Uses of Arnica
Natural Medicines Comprehensive Database rates effectiveness based on scientific evidence according to the following scale: Effective, Likely Effective, Possibly Effective, Possibly Ineffective, Likely Ineffective, Ineffective, and Insufficient Evidence to Rate. The effectiveness ratings for ARNICA are as follows:
Possibly effective for…
- Osteoarthritis. Early research shows that using a gel product (A. Vogel Arnica Gel, Bioforce AG) twice daily for 3 weeks reduces pain and stiffness and improves function in people with osteoarthritis in the hand or knee. Other research shows that using the same gel works as well as the painkiller ibuprofen in reducing pain and improving function in the hands.
Possibly ineffective for…
- Reducing pain, swelling, and complications of wisdom tooth removal. In most research, taking arnica by mouth does not seem to reduce pain, swelling, or complications after wisdom tooth removal. One early study suggests that taking six doses of homeopathic arnica 30C might reduce pain, but not bleeding.
Insufficient evidence to rate effectiveness for…
- Bleeding. Early research suggests that placing 5 drops of a homeopathic preparation under the tongue three times per day might reduce blood loss following surgery for breast cancer. But problems with the design of this study limit the reliability of these results.
- Bruises. Most research shows that taking homeopathic arnica by mouth or applying arnica to the skin does not reduce bruising after surgery. But several conflicting studies show benefit.
- Vision problems due to diabetes. Early research shows that taking homeopathic arnica by mouth for 6 months reduces vision problems in people with vision loss due to diabetes.
- Muscle soreness after exercise. Most research shows that taking homeopathic preparations by mouth does not prevent muscle soreness after exercise. It’s unclear if applying arnica to the skin after exercise prevents muscle soreness. Some research shows benefit. But other research shows that applying it to the skin can worsen muscle pain after exercise.
- Swelling after surgery. The effects on swelling when applied to the skin after surgery are unclear. Some research shows a slight benefit. But other research shows that applying arnica doesn’t reduce swelling after surgery.
- Pain after surgery. Most research shows that taking homeopathic arnica by mouth slightly reduces pain after surgery. In some cases, homeopathic arnica has been used together with an ointment from 72 hours after surgery for 2 weeks. But not all research has been positive.
- Stroke. Early research shows that taking one tablet of homeopathic arnica 30C under the tongue every 2 hours for six doses does not benefit people who have had a stroke.
- Chapped lips.
- Insect bites.
- Painful, swollen veins near the surface of the skin.
- Sore throats.
- Other conditions.
More evidence is needed to rate the effectiveness of arnica for these uses.
Side Effects of Arnica
Arnica is POSSIBLY SAFE when taken by mouth in the amounts commonly found in food or when applied to unbroken skin short-term. The Canadian government, however, is concerned enough about the safety to prohibit its use as a food ingredient.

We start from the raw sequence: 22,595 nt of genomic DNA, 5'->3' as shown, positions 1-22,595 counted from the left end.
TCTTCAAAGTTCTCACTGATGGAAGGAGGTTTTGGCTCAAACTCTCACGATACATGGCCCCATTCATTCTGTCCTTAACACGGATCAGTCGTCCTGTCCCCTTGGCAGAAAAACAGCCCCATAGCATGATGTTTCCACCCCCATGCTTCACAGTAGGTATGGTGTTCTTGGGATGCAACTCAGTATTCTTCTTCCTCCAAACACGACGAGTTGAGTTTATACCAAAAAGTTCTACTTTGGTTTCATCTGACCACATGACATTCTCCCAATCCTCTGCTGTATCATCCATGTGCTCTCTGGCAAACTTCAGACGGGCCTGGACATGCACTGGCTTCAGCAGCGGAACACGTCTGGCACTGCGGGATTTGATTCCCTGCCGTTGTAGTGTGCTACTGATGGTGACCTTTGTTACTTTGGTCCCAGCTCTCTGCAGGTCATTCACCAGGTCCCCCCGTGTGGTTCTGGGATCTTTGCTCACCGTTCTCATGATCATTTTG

Amounts that are larger than the amount found in food are LIKELY UNSAFE when taken by mouth. In fact, it is considered poisonous and has caused death. When taken by mouth it can also cause irritation of the mouth and throat, stomach pain, vomiting, diarrhea, skin rashes, shortness of breath, a fast heartbeat, an increase in blood pressure, heart damage, organ failure, increased bleeding, coma, and death.
Arnica is often listed as an ingredient in homeopathic products; however, these products are usually so dilute that they contain little or no detectable amounts.
Warnings & Precautions
- Pregnancy and breast-feeding: Don’t take arnica by mouth or apply it to the skin if you are pregnant or breast-feeding. It is considered LIKELY UNSAFE.
- Allergy to ragweed and related plants: Arnica may cause an allergic reaction in people who are sensitive to the Asteraceae/Compositae family. Members of this family include ragweed, chrysanthemums, marigolds, daisies, and many others. If you have allergies, be sure to check with your healthcare provider before applying them to your skin. Do not take arnica by mouth.
- Broken skin: Don’t apply arnica to damaged or broken skin. Too much could be absorbed.
- Digestion problems: Arnica can irritate the digestive system. Don’t take it if you have irritable bowel syndrome (IBS), ulcers, Crohn’s disease, or other stomach or intestinal conditions.
- Fast heart rate: Arnica might increase your heart rate. Don’t take it if you have a fast heart rate.
- High blood pressure: Arnica might increase blood pressure. Don’t take arnica if you have high blood pressure.
- Surgery: Arnica might cause extra bleeding during and after surgery. Stop using it at least 2 weeks before a scheduled surgery.
Dosage Of Arnica
The following dose has been studied in scientific research:
APPLIED TO THE SKIN:
For osteoarthritis: A gel product with a 50 gram/100-gram ratio (A. Vogel Arnica Gel, Bioforce AG) has been rubbed into the affected joints two to three times daily for 3 weeks.
Consult your doctor or pharmacist
All information has been provided courtesy of MedLinePlus from the National Library of Medicine and from the FDA.